Christmas Time Is Here!
Those words are as common knowledge as Charlie Brown himself. It’s not yet the time to open gifts, but it is time to make the gift of music. Although the music from Charlie Brown isn’t part of public domain, there are quite a few popular songs that are. This means that these older songs in are waiting for a new and refreshing comeback. With less than 2 months away from Christmas, this is the opportune moment to revisit this music and make it your own!
Which Christmas Songs are Public Domain?
Some of the most popular Christmas songs are public domain and are available for recording.
Here are some of my favorite Christmas Songs that are public domain:
- All Through The Night
- Angels We Have Heard on High
- Away In A Manger
- Auld Lang Syne
- Deck The Halls
- First Noel
- Go Tell It On The Mountain
- God Rest Ye Merry Gentlemen
- Hark! The Herald Angels Sing
- It Came Upon The Midnight Clear
- Jingle Bells
- Joy To The World
- O Come All Ye Faithful
- O Little Town of Bethlehem
- O Holy Night
- Silent Night
- Twelve Days of Christmas
- Up On The Housetop
- We Three Kings
- What Child Is This
For a more detailed list of more obscure public domain Christmas songs:
As you look through it, you’ll notice a fair number of titles that immediately drum up a familiar melody inside your head. You can already find some songs that have had successful takes on them, such as Brian Setzer’s version of, Angels We Have Heard On High or Nat King Cole’s version of, I Saw Three Ships.
Many of the remaining songs are commonly sung as carols and have still yet to be discovered in more unique settings. This is when your voice can come in to influence a new holiday classic. At StudioPros, we are here to bring those ideas to life and combine a wide array of sounds and styles.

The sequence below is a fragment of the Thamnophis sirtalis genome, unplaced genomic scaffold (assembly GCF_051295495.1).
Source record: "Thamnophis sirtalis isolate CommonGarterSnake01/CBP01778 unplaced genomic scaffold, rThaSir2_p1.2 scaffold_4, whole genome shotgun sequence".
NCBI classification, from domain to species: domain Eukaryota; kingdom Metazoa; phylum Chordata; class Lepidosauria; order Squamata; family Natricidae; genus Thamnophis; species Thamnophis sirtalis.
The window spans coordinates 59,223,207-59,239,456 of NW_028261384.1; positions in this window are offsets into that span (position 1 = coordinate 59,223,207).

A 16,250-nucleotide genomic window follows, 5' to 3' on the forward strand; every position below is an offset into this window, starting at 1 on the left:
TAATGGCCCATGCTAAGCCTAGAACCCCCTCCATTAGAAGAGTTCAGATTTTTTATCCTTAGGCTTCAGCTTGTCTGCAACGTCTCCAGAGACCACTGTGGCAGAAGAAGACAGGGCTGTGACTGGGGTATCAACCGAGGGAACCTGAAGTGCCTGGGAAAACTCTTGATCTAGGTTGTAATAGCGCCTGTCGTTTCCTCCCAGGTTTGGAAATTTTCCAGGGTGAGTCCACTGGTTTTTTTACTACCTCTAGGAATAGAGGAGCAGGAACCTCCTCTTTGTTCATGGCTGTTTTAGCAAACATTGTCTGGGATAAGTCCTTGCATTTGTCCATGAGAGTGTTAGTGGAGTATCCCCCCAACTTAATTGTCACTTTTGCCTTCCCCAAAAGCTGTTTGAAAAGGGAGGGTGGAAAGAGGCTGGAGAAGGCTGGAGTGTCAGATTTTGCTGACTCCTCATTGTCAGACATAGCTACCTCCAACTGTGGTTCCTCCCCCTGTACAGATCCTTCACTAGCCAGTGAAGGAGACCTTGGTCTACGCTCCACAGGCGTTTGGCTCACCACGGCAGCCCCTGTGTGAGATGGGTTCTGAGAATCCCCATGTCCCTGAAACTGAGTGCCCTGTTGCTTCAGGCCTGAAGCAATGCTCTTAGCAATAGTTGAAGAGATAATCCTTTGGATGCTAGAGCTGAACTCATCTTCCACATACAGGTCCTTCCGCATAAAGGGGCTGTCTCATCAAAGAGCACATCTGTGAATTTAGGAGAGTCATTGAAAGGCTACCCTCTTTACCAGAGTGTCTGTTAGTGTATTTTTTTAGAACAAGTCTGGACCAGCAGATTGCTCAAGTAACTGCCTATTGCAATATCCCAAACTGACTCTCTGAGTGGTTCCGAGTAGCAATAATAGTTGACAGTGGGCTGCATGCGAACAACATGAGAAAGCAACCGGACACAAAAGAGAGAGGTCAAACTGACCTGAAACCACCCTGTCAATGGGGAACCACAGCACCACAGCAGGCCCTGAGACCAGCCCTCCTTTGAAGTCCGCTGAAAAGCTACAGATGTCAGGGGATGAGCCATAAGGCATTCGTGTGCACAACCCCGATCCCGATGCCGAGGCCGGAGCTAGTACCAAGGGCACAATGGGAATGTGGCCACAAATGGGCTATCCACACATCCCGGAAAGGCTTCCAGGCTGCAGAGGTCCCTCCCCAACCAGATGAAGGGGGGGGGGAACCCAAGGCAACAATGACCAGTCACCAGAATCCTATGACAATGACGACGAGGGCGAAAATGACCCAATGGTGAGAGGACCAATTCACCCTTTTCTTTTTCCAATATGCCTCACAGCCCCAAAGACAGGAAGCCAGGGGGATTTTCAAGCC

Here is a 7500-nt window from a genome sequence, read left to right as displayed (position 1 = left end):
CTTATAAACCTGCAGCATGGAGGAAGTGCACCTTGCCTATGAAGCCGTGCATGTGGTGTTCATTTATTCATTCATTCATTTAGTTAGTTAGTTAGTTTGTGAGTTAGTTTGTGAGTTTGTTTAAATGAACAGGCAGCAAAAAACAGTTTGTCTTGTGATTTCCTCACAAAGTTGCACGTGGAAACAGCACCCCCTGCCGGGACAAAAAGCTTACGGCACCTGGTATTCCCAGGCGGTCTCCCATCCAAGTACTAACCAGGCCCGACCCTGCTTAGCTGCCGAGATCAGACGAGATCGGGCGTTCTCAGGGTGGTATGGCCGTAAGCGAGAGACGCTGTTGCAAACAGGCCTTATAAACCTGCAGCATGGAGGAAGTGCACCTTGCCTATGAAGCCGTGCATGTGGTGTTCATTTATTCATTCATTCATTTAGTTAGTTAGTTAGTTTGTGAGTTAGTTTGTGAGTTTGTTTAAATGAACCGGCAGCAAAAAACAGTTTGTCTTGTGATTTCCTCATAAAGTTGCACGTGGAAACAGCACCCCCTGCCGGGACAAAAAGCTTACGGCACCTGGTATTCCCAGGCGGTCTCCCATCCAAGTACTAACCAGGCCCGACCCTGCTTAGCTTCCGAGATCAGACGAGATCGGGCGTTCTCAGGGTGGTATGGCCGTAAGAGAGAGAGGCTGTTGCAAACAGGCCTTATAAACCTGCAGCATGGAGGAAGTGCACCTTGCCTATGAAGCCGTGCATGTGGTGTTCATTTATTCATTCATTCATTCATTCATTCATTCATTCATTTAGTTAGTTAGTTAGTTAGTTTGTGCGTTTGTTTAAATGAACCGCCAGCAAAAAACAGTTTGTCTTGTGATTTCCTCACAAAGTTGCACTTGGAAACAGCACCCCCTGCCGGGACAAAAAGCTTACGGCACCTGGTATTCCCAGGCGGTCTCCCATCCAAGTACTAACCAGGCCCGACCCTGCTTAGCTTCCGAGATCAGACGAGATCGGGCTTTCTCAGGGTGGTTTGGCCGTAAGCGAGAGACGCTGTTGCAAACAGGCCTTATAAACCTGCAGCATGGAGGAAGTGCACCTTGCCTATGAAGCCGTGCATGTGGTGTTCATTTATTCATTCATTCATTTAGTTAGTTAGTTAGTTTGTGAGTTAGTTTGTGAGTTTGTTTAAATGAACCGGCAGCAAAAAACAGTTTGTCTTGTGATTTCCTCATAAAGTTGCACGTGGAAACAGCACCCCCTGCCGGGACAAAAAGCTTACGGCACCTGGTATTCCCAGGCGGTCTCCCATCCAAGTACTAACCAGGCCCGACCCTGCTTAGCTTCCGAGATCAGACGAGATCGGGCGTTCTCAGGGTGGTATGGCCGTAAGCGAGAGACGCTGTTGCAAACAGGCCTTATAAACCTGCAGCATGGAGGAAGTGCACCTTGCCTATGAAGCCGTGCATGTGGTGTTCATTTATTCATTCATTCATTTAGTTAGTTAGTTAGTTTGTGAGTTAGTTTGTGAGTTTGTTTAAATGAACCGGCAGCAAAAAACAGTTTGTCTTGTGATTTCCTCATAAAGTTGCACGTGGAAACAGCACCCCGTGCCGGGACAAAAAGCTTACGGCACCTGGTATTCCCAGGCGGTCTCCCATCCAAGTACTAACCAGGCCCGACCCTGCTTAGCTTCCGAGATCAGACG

How Do I Record My Own Unique Christmas Cover?
That’s the million-dollar question, and there are many different factors that can go into creating a fresh take on a well-known Christmas song. Let’s review a few:
- Style/Instrumentation: This is probably the first and most important step into creating a song molded to your taste. We ask the question: Do I want this to be a modern sound with electronic elements? Or do I want to create a version that sounds nostalgic and recorded with all live musicians? From these questions come your answer to the types of instruments and feel you desire to pursue.
- Harmony: In many cases, all that is needed to make a song sound completely fresh and unique is a re-harmonization. Jazz players are very well versed in this trick and seek to re-harmonize existing melodies with interesting chord progressions often. Take the melody to one of these Christmas songs, exactly as it is, and mess around with different relationships. This creative process can be tiresome and daunting, but as soon as you start finding some more creative sounds, you will feel vindicated by all of the effort put in.
- Rhythm/Melody: I group these last two into a single topic because a melody cannot exist with rhythm. That is why this factor is the most difficult to implement. The rhythm and melody can be changed and adapted to fit in different time signatures or styles, but be cautious that the rhythm and melody don’t change too much. This will make the song sound completely different than the original tune. A common technique used in adapting a melody is to ornament the original; putting notes or turns in-between the original melody notes.
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